A Supply Chain of Things: the EAGLET ontology fir highly visible supply chain
GEERTS G.L., O'LEARY D.E., A Supply Chain of Things: the EAGLET ontology fir highly visible supply chain, Decision Support Systems, V. 63, July 2014, 3-22
|Abstract|| Recently, technological developments, such as radio frequency identification (RFID), have facilitated the identification of individual things and information sharing regarding their behavior throughout the supply chain. Such developments have generated the capabilities of a highly visible supply chain (HVSC): a supply chain where the location of arbitrary individual things can be determined at any point in time by all appropriate supply chain partners, made possible by an “Internet of Things” for the supply chain, referred to as a “Supply Chain of Things.” A critical component of a Supply Chain of Things is an ontology to facilitate the visibility and interoperability of things along the supply chain. As a result, the objective of this paper is to define an ontology that leverages the availability of an individual thing's (object) identification information within the context of a standard set of economic phenomena that support multiple views in a range of data architectures.
Our design science approach begins with a set of ontological primitives and gradually defines structuring principles that provide guidance for the design of supply chain systems that are characterized by increased visibility and interoperability and which facilitate management of and collaborative decision making about supply chain activities. The EAGLET ontology is named after its five primitives: Event, AGent, Location, Equipment, and Thing. The following are some of its unique characteristics: location and equipment are recognized as ontological primitives, and creating and destroying of containment structures is explicitly modeled; the economic phenomena underlying the supply chain are defined from an independent view, as opposed to a trading-partner view; the supply chain is defined from three different perspectives: the physical flow, the chain of custody, and the chain of ownership; event sequences that resemble the economic scripts underlying the supply chain are defined.
Technological development (e.g. RFID) has facilitated the identification of individual things and information sharing regarding their behavior throughout the supply chain.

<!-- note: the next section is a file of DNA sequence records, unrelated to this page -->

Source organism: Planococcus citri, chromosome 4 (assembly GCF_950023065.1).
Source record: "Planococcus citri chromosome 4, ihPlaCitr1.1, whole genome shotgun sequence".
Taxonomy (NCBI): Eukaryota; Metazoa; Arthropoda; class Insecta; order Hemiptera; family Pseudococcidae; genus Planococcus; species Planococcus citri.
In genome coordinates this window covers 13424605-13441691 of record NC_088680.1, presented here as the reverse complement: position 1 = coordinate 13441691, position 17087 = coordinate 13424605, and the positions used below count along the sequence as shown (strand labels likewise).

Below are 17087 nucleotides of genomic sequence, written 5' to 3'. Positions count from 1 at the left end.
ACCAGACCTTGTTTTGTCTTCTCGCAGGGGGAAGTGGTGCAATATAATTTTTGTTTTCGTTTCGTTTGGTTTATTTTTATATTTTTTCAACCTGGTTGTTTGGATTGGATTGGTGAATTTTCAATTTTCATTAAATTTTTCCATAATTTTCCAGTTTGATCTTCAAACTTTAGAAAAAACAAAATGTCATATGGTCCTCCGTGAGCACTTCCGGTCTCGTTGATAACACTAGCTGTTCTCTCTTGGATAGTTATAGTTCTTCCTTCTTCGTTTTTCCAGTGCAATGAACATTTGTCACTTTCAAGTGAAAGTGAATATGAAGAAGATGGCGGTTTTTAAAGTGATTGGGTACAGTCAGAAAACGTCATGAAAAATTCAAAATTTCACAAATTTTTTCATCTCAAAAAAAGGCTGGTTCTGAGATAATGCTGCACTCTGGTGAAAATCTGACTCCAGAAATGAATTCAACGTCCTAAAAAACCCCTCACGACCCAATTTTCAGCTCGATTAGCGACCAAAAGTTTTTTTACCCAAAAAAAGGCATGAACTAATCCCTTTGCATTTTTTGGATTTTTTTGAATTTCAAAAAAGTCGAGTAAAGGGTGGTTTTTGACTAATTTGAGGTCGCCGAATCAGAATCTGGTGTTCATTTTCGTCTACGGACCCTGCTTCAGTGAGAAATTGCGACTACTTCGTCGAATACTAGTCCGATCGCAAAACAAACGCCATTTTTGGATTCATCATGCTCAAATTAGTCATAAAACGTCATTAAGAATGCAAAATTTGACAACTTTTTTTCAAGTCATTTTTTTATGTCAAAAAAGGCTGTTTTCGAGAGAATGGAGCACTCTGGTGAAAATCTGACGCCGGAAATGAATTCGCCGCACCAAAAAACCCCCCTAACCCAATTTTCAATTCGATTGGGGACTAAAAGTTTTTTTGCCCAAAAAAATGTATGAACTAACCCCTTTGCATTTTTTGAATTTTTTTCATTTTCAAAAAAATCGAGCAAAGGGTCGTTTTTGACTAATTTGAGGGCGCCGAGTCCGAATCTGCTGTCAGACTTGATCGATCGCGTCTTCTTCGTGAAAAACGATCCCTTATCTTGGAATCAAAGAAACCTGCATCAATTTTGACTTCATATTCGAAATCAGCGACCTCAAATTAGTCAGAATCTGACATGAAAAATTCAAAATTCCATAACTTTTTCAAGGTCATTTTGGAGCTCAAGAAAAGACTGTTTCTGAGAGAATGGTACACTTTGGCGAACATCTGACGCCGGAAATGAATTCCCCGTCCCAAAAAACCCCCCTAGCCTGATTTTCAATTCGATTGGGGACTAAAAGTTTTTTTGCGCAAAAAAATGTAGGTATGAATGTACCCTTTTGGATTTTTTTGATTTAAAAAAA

Supply Chain of Things = IoT for the supply chain. Thanks to it, things can interact with each other and other components of the supply chain, increasing the visibility of each individual item in the supply chain: location and characteristics of all the things in the supply chain can be ascertained at any point in time.
To realize this supply chain of things, there is need for trust in the supply chain. There is also need for shared semantics enabling interoperability.
Supply chain = it encompasses all activities associated with the flow and transformation of goods from the raw material stage through to the end user, as well the associated information flows.
This article develops a model for a Supply Chain of Things.
Initially the term IoT was used to describe the following situation: “Today computers – and, therefore, the Internet – are almost wholly dependent on human beings for information.…The problem is, people have limited time, attention and accuracy—all of which means they are not very good at capturing data about things in the real world. …Computers need to be empowered with their own means of gathering information, so they can see, hear and smell the world for themselves” (Kevin ASHTON). However, today we have an IoE (Internet of Everything), where more than just other computers and sensors, but also people, are linked together by the internet (as CISCO said).